What Is MCS?

Coach leads inspirational Crusade

Allen battles rare affliction from sidelines


Holy Cross coach Dan Allen endures trying season, on and off field. A few minutes before 12:30 yesterday, on a bright, blustery afternoon in the Bronx, a sandy-haired man in a purple hat and gray jacket was lifted out of his wheelchair, and took his spot in the press box at Fordham's Jack Coffey Field.

Nineteen seconds into the game, Dan Allen had already seen his team pull off a surprise onside kick, and score a touchdown. Allen smiled. He spent the next three hours talking on the headset, directing his team, coaching hard near the end of the worst football season of his life, one that has included nine defeats, and a body in full, neuromuscular revolt.

"He's been such a great inspiration," senior wide receiver Ari Confessor says. "He's put so much into it. He's out there at practice every day, and he's the last one to leave."

Adds senior safety Ben Koller: "To battle adversity and to continue to do what he loves, it's what makes a person heroic."

Dan Allen, 47, is in his eighth year at Holy Cross, and his second being ravaged by a condition called Multiple Chemical Sensitivity, an affliction that has left his body virtually useless from the neck down, imprisoned by mysterious toxins, and helplessness.

Allen can't bathe himself, feed himself or sip a drink himself. He can't hug his kids, or hold his wife. He first suspected something was wrong two years ago, when he suffered from a severe headache and numbness in his toes. He took a midseason leave for a month. The condition kept getting worse.

MCS is typically triggered by exposure to environmental toxins and other chemical irritants. It is not widely recognized by the medical establishment, which believes MCS defies clear, clinical diagnosis.

Don't try to sell the argument to Allen, whose savings have been wiped out by treatments not covered by insurance. The Allens have taken out a second mortgage. They've lived with daily fear and confusion, tried hard to insulate their kids from the pain, the loss, the terror of what happens next.

Allen has a good idea of what may have precipitated the condition, but prefers not to discuss it, pending possible litigation. He tells his players he wants no pity. He tries to keep things normal. He politely declined to talk about his ordeal yesterday after Fordham's 49-28 victory, preferring to focus on how hard his kids have played all year, how they've never quit even when they've been overmatched.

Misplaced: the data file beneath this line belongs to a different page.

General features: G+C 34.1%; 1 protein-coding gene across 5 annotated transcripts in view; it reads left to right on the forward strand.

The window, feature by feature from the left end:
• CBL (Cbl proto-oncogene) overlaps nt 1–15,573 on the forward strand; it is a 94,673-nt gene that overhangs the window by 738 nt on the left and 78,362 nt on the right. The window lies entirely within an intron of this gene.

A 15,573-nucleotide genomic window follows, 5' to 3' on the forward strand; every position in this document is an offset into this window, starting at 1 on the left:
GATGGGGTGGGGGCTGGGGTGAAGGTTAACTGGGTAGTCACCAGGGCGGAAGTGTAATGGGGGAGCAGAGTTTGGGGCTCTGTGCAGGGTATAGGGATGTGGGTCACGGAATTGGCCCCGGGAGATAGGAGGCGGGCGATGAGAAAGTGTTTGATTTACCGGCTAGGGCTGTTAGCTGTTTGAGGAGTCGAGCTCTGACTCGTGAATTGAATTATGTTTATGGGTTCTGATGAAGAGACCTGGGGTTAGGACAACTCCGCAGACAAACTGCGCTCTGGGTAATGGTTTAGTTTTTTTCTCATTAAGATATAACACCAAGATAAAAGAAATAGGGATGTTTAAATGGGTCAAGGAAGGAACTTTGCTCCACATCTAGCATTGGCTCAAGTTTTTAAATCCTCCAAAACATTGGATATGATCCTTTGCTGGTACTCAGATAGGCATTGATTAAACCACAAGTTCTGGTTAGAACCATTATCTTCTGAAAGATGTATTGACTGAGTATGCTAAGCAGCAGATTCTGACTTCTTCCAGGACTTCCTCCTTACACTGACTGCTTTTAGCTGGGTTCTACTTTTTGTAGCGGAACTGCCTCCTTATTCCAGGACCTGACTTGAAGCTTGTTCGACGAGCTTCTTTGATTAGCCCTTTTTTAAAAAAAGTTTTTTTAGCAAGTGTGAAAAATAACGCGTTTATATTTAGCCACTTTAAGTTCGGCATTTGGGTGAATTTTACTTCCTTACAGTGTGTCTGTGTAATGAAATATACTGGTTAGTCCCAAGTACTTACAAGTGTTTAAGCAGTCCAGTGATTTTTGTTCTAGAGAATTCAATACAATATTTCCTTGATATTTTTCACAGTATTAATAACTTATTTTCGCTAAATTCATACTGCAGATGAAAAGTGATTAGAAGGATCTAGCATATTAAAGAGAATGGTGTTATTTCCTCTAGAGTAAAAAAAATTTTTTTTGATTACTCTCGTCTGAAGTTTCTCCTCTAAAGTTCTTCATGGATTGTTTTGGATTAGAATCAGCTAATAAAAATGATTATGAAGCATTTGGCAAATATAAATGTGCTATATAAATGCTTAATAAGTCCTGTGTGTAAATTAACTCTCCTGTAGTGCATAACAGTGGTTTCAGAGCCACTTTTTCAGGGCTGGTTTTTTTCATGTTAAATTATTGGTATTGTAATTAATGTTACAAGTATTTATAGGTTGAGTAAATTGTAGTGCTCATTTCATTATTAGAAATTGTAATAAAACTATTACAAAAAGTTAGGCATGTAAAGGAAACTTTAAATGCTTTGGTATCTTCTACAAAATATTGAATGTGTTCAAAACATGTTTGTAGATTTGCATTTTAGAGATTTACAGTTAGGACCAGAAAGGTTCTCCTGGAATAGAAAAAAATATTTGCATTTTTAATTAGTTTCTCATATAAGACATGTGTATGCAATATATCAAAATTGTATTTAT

"He's a class act, and I'm not saying that because he's sick," Fordham coach Dave Clawson says. "He's always been like that."

Before the season opener against Lehigh two months ago, after Allen struggled mightily to get out of his chair to address his team, the players gave him a standing ovation. Many of them were crying.

They were so used to seeing him manning tackling sleds, firing passes, a former linebacker who led with the same maniacal intensity as his favorite player - Dick Butkus.

Before the Harvard game three years ago, Allen's pregame pyrotechnics included flinging a trash can into a door, setting the frenzied tone for a rousing Crusader upset.

"Obviously he can't do that now," Koller says. "Now he's leading in a different way."

Holy Cross has two games left, both at home, where Allen coaches from a wooden platform behind the bench. He continues thrice-weekly treatments with his kinesiologist, Kate May, who gives Allen colon hydrotherapy, lymphatic drainage and massage therapy, gradually trying to bring his liver back to health. He eats fruits and vegetables, organic foods, and limits his exposure to anything foreign; he won't take buses, out of concern for the fumes. His dentist even took out his fillings, to make sure the mercury didn't compromise him.

Those who see Allen every day say he is improving, that his voice is stronger, his vitality greater. Still, the long-term prognosis is unclear.

"Everyone here is pretty positive," Confessor says. "It just takes time."

As the sun sank over Coffey Field, Jeff Oliver, Holy Cross' strength coach, lifted Allen up and gently placed him back in his motorized wheelchair, Allen operating it with his left hand. He went down the elevator, and rolled out into the cold. A cluster of Crusader fans was waiting. They greeted Allen and everyone tried to stay upbeat. Clawson spoke of Allen's courage, how he's never stopped being a coach.

Soon Oliver was lifting Allen again, into a car, for the trip back to Worcester, Mass.

"Nobody has packed it in on the season, and I don't expect them to do it in the next two games," Dan Allen said.

Originally published on November 9, 2003



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